The story kicks off when Nathan, an employee of a famous radio DJ, attends his boss’s house party. From there, everything goes wrong. First he argues with his girlfriend in front of everyone, making a fool of himself. Then, drunkenly, he swings for his boss. And finally, he meets a girl and decides to drive out to a forest with her (alongside another guy he met at the party: Bob) and have sex with her. Bob also has sex with her, and during this twisted backyard swap-session, the girl dies. The two men bury her and conspire to cover up her death. To be on the safe side, they cut all ties and part ways.
Nathan gradually gets his life back on track, and in a misguided attempt to assuage his guilt, he hunts down the sister of the deceased. To complicate things further, he falls in love with her. Then, ten years down the line, with that horrible night far back in his rearview mirror, and everything falling into place for the first time in forever, Bob turns up at his house and tells him they need to dig up the dead girl.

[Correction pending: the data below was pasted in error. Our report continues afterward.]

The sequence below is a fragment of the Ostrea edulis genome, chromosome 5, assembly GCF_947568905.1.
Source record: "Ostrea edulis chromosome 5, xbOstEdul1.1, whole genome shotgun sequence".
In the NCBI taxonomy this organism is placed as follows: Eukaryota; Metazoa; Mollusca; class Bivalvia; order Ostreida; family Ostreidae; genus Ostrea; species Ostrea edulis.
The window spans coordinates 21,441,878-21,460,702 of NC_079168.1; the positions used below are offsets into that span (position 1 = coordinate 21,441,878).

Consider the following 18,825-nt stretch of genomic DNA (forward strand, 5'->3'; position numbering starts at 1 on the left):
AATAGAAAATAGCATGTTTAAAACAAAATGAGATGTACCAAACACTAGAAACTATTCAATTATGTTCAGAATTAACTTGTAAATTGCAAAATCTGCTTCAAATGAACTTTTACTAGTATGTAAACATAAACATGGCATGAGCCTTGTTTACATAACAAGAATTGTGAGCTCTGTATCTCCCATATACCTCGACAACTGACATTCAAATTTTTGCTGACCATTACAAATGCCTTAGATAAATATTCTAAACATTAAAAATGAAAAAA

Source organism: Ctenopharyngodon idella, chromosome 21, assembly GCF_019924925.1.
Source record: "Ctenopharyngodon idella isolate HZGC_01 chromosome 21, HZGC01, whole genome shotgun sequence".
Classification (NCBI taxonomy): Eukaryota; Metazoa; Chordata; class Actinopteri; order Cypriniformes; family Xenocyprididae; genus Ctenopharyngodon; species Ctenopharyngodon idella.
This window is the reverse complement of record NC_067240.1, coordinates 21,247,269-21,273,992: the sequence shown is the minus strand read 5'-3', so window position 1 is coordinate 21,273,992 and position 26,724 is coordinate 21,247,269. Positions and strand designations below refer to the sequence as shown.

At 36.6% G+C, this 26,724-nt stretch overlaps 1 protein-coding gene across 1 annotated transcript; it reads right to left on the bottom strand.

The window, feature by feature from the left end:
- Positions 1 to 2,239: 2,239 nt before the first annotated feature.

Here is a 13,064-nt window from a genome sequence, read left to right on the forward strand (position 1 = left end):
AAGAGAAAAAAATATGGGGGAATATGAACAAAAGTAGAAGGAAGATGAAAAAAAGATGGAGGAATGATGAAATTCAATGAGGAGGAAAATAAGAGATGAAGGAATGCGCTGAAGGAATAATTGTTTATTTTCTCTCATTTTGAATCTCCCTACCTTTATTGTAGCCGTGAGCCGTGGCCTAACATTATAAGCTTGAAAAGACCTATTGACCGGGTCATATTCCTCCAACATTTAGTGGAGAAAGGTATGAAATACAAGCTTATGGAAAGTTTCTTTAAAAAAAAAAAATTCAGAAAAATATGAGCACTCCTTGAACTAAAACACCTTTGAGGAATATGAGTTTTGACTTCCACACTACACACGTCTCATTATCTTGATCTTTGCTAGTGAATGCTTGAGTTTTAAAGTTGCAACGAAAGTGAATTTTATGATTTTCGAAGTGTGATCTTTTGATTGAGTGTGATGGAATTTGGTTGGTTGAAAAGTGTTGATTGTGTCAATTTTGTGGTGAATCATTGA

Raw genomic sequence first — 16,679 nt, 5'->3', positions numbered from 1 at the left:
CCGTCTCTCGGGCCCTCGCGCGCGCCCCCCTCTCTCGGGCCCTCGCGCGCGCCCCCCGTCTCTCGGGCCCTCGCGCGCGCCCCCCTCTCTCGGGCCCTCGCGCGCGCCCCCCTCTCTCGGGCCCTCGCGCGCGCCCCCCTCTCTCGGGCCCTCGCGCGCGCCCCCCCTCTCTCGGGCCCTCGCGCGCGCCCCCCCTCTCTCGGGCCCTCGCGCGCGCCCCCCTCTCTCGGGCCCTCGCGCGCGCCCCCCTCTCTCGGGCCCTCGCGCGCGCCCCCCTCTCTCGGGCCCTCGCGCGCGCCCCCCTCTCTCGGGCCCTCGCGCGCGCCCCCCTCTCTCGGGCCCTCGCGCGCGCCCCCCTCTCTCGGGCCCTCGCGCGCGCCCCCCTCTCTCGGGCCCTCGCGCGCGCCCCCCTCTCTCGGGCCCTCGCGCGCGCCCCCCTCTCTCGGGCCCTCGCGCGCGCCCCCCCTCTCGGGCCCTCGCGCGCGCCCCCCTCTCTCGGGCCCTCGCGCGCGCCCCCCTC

The story speeds towards its conclusion from there.
It’s a gripping premise, one that draws the reader in instantly, and the story, for the most part, delivers on it. As a whole, the book’s quick-moving, atmospheric, and realistic, with one major set piece (the death of the girl) and everything else just a long, winding, emotional aftermath. The finale is a little too neat and easy, but the novel is still worth reading for the journey to get there. The book almost feels like a novella in some respects; something that was stretched into a novel. But if that’s so, Neil Cross stretches it with skill.
It’s not a story that will linger in the memory for years to come, but it will help pass a boring weekend.
Check it out.
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